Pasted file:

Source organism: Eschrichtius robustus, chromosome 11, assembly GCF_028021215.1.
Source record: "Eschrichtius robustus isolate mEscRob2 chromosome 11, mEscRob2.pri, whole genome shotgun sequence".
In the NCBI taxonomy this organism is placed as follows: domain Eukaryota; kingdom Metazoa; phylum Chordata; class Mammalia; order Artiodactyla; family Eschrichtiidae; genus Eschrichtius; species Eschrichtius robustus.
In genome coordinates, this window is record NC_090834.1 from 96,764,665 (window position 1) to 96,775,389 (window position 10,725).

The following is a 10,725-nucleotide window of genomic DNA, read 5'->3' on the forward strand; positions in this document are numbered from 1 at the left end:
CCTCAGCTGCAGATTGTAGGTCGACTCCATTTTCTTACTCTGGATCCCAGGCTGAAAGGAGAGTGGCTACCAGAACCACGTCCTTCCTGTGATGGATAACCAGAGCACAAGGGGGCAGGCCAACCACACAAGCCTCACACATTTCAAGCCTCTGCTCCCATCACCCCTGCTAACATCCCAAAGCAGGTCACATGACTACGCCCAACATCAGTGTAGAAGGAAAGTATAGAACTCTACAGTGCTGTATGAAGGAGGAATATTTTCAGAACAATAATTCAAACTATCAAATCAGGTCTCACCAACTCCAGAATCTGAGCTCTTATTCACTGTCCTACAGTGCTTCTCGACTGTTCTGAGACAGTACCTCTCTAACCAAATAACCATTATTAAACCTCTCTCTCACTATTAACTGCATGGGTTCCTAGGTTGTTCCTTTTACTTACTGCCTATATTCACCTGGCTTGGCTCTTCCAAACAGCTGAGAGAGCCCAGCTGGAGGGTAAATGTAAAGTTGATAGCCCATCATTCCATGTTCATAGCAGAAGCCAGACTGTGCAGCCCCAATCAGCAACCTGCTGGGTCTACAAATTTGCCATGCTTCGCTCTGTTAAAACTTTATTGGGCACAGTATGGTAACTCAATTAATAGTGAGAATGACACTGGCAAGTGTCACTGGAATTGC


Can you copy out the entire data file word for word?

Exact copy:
Source organism: Eschrichtius robustus, chromosome 11, assembly GCF_028021215.1.
Source record: "Eschrichtius robustus isolate mEscRob2 chromosome 11, mEscRob2.pri, whole genome shotgun sequence".
In the NCBI taxonomy this organism is placed as follows: domain Eukaryota; kingdom Metazoa; phylum Chordata; class Mammalia; order Artiodactyla; family Eschrichtiidae; genus Eschrichtius; species Eschrichtius robustus.
In genome coordinates, this window is record NC_090834.1 from 96,764,665 (window position 1) to 96,775,389 (window position 10,725).

The following is a 10,725-nucleotide window of genomic DNA, read 5'->3' on the forward strand; positions in this document are numbered from 1 at the left end:
CCTCAGCTGCAGATTGTAGGTCGACTCCATTTTCTTACTCTGGATCCCAGGCTGAAAGGAGAGTGGCTACCAGAACCACGTCCTTCCTGTGATGGATAACCAGAGCACAAGGGGGCAGGCCAACCACACAAGCCTCACACATTTCAAGCCTCTGCTCCCATCACCCCTGCTAACATCCCAAAGCAGGTCACATGACTACGCCCAACATCAGTGTAGAAGGAAAGTATAGAACTCTACAGTGCTGTATGAAGGAGGAATATTTTCAGAACAATAATTCAAACTATCAAATCAGGTCTCACCAACTCCAGAATCTGAGCTCTTATTCACTGTCCTACAGTGCTTCTCGACTGTTCTGAGACAGTACCTCTCTAACCAAATAACCATTATTAAACCTCTCTCTCACTATTAACTGCATGGGTTCCTAGGTTGTTCCTTTTACTTACTGCCTATATTCACCTGGCTTGGCTCTTCCAAACAGCTGAGAGAGCCCAGCTGGAGGGTAAATGTAAAGTTGATAGCCCATCATTCCATGTTCATAGCAGAAGCCAGACTGTGCAGCCCCAATCAGCAACCTGCTGGGTCTACAAATTTGCCATGCTTCGCTCTGTTAAAACTTTATTGGGCACAGTATGGTAACTCAATTAATAGTGAGAATGACACTGGCAAGTGTCACTGGAATTGC